As a fire escalates, the amount of heat produced can grow quickly, spreading like a predator from one fuel source to another – devouring materials that, in turn, will produce gases that are both highly toxic and flammable.
To make things worse, due to thermal expansion, these flammable gases are usually under pressure and able to pass through relatively small holes and gaps in ducts and walls, spreading the fire to other parts of the building. Heat will also be transmitted through internal walls by conduction.
As the fire worsens, and when unburned flammable gases reach auto ignition temperature, or are provided with an additional source of oxygen – for example, from a fractured window - an explosive effect called ‘flashover’ takes place.
Flashover is the most feared phenomenon of any fire fighter and signals several major changes in the fire and the response to it. First, it brings to an end all attempts at search and rescue in the area of the flashover. Simply, there won’t be anybody alive to rescue.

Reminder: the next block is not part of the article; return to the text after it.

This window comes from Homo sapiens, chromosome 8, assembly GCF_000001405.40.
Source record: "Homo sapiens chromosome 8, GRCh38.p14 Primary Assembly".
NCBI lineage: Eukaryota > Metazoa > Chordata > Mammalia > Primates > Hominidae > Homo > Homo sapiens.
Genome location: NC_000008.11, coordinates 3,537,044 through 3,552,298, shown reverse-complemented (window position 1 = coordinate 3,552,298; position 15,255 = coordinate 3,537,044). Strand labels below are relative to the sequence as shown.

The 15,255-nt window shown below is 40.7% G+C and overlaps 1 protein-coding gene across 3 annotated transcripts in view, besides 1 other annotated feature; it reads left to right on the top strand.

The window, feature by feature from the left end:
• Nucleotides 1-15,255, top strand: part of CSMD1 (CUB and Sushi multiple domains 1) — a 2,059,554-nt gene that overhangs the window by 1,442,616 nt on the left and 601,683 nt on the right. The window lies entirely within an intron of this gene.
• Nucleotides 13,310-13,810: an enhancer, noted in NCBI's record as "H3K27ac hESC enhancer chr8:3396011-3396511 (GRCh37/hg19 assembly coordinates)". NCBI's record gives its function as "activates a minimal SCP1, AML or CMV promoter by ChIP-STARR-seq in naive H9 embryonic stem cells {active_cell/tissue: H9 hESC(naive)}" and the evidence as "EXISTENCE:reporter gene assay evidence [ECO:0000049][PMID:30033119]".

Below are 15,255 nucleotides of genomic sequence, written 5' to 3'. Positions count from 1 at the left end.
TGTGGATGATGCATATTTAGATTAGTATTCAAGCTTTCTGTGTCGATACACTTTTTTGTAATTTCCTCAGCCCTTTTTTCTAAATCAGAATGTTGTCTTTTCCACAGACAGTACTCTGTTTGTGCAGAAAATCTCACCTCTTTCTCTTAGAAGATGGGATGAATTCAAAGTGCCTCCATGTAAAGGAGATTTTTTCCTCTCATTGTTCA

Second, it signals that the fire has reached the end of its growth stage and that it is now fully developed as an inferno. That then signals a change in fire-fighting response because it marks the start of a worse danger – the risk of structural collapse.
However, most fires, including the Bangladeshi examples, all start with only a minimum of real danger – a dropped cigarette, a spark from a faulty wire – and, if dealt with quickly or adequately contained, pose no real threat. That’s where our advanced systems come in.
Wrightstyle’s internal and external steel and glass systems have been tested together to furnace temperatures of well over 1000˚c, testing the strength of the glass, the protective level of the glazing system, and its overall capability to maintain compartmentation in a fire situation.